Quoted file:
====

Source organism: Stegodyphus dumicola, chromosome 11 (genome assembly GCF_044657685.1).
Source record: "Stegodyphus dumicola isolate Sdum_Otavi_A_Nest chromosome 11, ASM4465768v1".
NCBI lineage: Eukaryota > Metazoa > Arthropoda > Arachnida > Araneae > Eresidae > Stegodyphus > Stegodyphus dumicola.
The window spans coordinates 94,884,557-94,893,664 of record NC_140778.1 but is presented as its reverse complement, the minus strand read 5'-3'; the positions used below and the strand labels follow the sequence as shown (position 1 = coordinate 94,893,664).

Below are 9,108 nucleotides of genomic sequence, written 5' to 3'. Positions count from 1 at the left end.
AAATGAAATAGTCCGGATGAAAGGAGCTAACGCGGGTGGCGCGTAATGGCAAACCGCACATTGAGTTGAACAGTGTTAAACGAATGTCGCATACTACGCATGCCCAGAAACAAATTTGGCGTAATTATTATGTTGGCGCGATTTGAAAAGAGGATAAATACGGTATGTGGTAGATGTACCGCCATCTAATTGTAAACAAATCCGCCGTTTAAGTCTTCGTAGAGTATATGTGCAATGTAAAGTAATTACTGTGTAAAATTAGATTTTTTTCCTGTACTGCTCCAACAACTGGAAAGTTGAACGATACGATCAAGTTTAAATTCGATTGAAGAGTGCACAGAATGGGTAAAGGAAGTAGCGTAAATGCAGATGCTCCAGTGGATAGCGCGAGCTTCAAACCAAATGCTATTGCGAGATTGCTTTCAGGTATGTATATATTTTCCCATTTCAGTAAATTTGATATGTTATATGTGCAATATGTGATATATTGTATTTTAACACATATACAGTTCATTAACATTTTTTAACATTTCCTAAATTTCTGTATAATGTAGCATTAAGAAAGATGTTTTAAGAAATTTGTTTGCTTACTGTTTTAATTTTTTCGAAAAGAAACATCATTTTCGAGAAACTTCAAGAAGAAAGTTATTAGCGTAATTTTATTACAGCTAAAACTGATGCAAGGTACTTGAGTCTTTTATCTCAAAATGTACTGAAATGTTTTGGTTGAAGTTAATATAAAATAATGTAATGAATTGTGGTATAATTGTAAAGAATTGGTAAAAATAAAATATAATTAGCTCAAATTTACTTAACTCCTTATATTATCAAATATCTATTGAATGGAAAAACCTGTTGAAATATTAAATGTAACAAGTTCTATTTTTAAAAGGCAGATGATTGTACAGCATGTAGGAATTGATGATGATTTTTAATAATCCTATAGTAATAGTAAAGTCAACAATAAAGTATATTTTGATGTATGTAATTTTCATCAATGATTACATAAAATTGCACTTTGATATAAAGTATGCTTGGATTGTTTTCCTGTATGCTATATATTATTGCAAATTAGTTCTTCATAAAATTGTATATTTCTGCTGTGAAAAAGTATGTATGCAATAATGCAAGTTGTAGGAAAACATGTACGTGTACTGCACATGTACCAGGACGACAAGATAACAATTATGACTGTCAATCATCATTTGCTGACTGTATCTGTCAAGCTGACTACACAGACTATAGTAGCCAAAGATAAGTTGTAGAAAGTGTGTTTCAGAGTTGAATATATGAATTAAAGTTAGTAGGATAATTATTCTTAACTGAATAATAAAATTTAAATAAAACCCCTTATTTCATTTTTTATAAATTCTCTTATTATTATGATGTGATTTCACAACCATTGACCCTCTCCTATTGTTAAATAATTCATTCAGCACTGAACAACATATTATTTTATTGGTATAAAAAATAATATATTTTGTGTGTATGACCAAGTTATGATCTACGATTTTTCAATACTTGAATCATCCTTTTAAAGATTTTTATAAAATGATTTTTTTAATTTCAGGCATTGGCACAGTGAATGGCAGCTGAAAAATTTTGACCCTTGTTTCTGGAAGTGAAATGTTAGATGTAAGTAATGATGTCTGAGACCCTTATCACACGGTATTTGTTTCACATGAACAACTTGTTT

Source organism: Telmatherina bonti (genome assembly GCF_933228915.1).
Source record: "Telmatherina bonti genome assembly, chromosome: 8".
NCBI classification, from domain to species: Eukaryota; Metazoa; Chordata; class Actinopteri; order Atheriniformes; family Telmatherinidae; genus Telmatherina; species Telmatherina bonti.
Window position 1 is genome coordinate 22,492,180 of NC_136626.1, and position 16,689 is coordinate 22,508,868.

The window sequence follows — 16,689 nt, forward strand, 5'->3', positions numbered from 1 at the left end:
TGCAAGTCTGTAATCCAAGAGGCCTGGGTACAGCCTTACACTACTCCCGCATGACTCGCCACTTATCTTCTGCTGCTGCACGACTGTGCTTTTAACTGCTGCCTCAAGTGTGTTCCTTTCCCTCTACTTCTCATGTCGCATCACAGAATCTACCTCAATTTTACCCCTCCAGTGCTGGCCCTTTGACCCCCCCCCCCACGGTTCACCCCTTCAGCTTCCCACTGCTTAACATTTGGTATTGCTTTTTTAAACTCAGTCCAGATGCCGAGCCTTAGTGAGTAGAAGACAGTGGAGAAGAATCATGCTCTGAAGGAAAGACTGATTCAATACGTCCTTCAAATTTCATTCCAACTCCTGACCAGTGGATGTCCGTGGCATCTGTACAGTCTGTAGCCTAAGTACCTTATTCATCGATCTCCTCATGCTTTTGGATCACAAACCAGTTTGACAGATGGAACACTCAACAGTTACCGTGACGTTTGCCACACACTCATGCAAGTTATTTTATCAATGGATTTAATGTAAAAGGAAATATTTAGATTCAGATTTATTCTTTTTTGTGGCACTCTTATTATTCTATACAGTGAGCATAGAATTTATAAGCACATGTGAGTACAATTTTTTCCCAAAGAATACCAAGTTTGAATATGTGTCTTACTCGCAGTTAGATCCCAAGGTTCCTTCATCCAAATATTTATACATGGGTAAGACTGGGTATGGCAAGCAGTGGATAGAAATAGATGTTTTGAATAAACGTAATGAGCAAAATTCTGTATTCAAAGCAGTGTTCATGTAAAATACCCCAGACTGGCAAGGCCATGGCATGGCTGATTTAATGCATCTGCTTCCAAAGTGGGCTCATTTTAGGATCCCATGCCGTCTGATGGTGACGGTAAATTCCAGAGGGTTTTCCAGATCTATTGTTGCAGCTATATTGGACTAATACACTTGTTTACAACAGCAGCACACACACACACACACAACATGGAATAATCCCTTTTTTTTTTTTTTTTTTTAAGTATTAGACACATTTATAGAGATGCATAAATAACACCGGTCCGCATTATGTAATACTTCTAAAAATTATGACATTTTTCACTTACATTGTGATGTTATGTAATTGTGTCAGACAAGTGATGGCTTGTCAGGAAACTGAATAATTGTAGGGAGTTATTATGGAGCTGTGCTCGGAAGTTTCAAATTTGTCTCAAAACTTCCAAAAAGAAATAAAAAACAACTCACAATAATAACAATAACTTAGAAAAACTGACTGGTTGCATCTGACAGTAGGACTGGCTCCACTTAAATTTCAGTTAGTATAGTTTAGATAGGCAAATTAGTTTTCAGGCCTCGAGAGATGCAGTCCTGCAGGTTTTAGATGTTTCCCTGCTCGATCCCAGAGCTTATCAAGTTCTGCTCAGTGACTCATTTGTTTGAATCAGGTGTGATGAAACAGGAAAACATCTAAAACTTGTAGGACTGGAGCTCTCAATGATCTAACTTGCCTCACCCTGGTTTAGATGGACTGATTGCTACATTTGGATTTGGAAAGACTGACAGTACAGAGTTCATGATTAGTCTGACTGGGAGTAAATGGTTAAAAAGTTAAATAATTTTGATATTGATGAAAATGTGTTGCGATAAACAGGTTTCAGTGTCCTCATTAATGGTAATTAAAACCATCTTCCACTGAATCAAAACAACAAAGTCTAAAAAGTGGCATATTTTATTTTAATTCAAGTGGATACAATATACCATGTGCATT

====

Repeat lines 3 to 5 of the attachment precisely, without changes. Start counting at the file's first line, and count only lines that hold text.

NCBI lineage: Eukaryota > Metazoa > Arthropoda > Arachnida > Araneae > Eresidae > Stegodyphus > Stegodyphus dumicola.
The window spans coordinates 94,884,557-94,893,664 of record NC_140778.1 but is presented as its reverse complement, the minus strand read 5'-3'; the positions used below and the strand labels follow the sequence as shown (position 1 = coordinate 94,893,664).

Below are 9,108 nucleotides of genomic sequence, written 5' to 3'. Positions count from 1 at the left end.